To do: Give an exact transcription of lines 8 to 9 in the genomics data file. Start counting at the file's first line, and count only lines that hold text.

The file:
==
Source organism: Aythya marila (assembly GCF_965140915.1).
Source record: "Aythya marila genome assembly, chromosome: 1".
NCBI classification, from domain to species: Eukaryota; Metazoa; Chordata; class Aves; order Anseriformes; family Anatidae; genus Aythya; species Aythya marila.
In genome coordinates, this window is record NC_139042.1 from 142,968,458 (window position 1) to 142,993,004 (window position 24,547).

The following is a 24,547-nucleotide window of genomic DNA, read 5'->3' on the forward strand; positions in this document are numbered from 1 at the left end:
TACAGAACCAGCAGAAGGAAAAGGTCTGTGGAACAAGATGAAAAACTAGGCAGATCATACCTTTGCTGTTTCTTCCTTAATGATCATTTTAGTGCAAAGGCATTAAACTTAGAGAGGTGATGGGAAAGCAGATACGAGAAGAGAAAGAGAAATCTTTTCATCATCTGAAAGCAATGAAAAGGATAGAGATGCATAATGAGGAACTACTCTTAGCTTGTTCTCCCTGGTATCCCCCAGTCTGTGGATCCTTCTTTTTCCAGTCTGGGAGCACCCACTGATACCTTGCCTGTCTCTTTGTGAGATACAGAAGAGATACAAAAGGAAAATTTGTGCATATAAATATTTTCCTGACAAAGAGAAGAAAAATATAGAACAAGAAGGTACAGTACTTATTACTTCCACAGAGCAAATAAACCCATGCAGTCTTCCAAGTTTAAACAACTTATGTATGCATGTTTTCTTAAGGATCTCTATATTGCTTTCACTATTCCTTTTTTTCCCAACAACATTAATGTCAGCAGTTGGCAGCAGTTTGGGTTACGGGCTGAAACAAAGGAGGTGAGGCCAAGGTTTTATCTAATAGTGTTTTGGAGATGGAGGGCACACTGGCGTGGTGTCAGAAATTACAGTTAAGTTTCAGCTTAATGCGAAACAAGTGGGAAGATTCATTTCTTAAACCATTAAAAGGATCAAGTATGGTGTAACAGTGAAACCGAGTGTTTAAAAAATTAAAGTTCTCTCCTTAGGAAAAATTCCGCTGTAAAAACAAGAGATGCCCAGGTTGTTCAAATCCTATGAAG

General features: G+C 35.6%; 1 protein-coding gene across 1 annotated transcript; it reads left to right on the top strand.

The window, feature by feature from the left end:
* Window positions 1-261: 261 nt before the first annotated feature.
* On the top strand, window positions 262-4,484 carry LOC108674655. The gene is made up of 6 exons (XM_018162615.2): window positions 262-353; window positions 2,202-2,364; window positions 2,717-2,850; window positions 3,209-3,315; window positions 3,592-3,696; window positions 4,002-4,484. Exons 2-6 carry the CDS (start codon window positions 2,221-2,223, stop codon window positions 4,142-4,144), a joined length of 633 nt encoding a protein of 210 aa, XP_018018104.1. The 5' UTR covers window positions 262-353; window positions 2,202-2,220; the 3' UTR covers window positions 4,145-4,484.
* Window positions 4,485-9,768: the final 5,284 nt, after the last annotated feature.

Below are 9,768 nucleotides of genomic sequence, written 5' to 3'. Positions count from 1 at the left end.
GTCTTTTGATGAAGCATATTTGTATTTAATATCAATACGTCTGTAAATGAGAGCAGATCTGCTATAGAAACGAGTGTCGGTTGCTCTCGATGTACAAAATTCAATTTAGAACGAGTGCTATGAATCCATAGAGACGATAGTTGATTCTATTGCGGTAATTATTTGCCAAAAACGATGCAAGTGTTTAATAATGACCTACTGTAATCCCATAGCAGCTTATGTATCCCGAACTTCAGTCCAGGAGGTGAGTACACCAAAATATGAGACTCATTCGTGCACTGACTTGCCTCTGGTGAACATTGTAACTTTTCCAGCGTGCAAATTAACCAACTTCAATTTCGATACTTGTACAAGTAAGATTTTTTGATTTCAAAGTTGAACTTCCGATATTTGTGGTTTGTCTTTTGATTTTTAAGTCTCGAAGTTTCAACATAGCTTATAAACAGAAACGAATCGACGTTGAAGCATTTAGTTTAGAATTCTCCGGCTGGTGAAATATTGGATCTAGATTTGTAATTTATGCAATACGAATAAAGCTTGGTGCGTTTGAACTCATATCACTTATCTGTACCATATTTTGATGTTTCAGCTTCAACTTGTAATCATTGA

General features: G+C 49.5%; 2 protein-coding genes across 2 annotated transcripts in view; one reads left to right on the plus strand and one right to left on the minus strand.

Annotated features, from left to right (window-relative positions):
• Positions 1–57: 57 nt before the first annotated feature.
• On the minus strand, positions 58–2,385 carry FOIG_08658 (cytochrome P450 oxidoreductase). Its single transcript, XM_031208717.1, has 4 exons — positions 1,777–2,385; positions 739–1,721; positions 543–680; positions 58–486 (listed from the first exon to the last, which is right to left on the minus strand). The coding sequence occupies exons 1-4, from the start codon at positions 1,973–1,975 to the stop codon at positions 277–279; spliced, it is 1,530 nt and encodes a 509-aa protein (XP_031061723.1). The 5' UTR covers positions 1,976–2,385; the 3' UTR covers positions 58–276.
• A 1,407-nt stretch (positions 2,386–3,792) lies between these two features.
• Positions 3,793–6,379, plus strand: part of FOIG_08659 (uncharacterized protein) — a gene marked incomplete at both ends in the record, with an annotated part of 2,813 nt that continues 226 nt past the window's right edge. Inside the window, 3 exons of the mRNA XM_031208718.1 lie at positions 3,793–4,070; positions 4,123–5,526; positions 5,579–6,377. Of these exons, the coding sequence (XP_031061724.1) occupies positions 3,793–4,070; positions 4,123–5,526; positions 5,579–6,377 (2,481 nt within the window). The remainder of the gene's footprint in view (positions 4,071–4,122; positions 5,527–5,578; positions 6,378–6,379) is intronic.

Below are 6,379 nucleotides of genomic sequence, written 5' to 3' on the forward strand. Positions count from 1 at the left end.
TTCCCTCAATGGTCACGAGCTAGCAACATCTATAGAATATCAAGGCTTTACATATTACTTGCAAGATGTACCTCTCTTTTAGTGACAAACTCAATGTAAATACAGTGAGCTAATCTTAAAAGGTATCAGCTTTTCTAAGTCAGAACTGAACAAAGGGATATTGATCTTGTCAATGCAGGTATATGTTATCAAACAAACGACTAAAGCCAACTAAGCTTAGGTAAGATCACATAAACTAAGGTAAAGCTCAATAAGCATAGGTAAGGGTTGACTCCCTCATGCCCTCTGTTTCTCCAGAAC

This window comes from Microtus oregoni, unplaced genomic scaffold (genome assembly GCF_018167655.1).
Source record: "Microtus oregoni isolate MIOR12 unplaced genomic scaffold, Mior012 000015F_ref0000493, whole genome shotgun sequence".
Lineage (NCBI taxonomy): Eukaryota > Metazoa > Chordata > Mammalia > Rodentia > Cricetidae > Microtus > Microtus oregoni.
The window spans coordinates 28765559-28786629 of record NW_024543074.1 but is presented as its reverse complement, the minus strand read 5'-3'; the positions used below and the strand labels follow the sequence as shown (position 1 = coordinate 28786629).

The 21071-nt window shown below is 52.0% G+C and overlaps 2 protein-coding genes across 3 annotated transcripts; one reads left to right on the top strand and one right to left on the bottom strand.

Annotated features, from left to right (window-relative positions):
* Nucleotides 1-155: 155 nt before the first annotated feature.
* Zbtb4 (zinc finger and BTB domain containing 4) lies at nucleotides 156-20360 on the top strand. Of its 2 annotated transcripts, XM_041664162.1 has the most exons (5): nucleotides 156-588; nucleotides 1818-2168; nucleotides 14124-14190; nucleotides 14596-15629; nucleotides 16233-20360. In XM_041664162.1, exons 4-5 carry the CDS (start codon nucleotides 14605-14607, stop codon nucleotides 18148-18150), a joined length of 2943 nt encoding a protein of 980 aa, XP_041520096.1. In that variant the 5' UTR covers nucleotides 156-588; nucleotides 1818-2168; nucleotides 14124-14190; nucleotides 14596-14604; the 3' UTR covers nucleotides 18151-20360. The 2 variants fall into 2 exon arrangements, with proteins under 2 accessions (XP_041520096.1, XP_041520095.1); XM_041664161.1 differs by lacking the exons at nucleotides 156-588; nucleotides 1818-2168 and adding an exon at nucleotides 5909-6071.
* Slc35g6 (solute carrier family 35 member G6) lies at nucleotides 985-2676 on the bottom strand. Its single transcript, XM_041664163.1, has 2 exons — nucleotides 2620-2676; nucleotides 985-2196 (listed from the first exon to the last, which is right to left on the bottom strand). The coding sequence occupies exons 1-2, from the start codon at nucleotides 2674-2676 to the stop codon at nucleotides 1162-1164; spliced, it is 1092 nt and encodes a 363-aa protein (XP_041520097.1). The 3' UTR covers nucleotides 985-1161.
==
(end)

The window, feature by feature from the left end:
* Window positions 1-261: 261 nt before the first annotated feature.